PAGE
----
English football ‘needs to wake up’ over players’ security: expert
Stroud (United Kingdom) (AFP) – English football clubs will only wake up to the security risks their players face when either one of them or a member of their family are maimed or killed, a security expert told AFP.
The stark warning from former soldier Alex Bomberg comes after Arsenal stars Mesut Ozil and Sead Kolasinac were targeted in a carjacking attack by knife-wielding men on mopeds in London in July.
The fallout from that incident resulted in the duo being left out of the opening Premier League fixture with Newcastle due to “further security incidents”.
Bomberg, founder and CEO of Intelligent (UK Holdings) Limited, is responsible for the personal protection of nine footballers in Spain and France but says he has had no approaches from England-based players even since the incident involving German star Ozil and Bosnian international Kolasinac.
He said he was surprised that super-rich Premier League players and clubs were underestimating the threat.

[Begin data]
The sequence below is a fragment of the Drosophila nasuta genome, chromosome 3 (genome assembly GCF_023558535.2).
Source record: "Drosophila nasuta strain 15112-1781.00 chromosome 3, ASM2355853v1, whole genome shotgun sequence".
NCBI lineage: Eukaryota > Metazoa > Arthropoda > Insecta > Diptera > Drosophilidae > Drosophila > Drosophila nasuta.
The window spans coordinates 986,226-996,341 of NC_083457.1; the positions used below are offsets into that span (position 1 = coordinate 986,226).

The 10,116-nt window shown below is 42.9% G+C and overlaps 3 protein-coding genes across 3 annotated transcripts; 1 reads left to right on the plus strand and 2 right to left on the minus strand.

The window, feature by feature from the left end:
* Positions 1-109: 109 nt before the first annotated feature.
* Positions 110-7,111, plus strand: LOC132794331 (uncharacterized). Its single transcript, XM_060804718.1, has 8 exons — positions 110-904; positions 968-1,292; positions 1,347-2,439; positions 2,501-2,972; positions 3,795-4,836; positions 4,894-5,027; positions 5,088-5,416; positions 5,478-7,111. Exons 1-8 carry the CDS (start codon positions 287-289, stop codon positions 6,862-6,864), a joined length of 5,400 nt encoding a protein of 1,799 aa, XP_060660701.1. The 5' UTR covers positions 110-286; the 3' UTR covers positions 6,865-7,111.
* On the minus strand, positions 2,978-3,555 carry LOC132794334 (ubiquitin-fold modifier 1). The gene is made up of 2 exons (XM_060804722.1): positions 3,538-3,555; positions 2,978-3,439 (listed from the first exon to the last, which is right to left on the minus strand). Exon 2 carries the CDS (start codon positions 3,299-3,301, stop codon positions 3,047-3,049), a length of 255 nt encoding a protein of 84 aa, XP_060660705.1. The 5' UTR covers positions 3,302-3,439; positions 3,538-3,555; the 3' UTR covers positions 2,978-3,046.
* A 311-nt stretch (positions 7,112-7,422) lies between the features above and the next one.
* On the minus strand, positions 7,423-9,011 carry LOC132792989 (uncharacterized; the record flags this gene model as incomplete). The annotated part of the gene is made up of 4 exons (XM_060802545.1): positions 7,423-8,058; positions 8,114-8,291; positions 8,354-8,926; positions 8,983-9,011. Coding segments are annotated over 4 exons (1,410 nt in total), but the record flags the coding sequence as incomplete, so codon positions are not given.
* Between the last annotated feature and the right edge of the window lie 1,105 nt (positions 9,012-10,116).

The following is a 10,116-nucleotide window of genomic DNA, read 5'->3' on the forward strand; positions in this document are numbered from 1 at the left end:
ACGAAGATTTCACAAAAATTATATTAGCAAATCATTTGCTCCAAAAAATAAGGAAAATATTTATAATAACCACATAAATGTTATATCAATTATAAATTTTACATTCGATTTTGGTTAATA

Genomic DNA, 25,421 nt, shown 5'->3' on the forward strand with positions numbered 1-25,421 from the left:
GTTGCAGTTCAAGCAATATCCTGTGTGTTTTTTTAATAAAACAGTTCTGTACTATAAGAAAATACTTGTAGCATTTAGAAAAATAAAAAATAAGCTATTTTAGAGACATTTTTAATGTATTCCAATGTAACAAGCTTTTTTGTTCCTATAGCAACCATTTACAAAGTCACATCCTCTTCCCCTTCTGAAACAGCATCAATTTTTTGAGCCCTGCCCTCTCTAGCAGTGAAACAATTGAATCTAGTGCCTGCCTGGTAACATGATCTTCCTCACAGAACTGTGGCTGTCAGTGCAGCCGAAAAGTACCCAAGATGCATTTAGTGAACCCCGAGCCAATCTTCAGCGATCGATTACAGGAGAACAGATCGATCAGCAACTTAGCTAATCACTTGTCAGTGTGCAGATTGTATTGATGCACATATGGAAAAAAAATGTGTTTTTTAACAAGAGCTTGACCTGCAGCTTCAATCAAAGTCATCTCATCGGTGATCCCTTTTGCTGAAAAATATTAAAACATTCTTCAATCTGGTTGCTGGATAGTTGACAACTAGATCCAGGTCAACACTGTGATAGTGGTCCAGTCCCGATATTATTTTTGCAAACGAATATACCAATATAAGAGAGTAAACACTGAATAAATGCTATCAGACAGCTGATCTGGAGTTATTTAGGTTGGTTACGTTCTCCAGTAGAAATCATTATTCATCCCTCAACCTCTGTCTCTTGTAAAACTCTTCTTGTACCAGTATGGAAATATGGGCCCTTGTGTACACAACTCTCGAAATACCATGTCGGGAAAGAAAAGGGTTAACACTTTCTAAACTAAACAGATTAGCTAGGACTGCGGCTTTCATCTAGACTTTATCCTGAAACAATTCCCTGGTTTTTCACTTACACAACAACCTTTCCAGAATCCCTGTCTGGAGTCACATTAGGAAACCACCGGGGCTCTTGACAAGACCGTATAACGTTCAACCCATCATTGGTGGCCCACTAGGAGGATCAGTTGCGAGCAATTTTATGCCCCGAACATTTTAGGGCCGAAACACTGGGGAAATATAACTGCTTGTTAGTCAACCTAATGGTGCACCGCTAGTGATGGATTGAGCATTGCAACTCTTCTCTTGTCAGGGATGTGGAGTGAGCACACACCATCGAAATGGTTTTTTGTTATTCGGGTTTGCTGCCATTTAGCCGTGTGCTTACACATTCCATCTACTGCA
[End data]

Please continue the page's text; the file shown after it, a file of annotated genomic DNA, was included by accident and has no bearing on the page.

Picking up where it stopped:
“Footballers are more exposed in the United Kingdom, far more exposed,” the former aide to the British royal family told AFP at his office in Gloucestershire in the west of England.
“I think we have a serious problem in the UK and it does surprise me how we look at it.
“This is a really serious subject which needs proper attention and I can tell you what will happen; nothing will change dramatically until a footballer or member of his family either is seriously injured or killed.”
Bomberg, who says he has been contacted by other players in mainland Europe since the Arsenal stars were attacked, believes footballers and their families are especially vulnerable.
“I came across newspaper clippings from 2009 where they were talking about 21 robberies of British players’ homes in a three-year period,” he said.
“That is 2009 so where are we now? We are nearly 2020, we were talking about it 10 years ago and it is still a problem today.
He said elite footballers were particularly vulnerable because their movements are so widely known.
“It’s advertised when footballers are away from home because they are playing football. Straight away that leaves them exposed.”
The Ozil incident received widespread coverage because Kolasinac fought off the assailants, but Bomberg says that was the wrong way to respond.
“He did what many young guys would do but he put himself and his friend (Ozil) in danger,” said Bomberg.
“It could have ended in a very different way, we know how many people get stabbed in London every day.”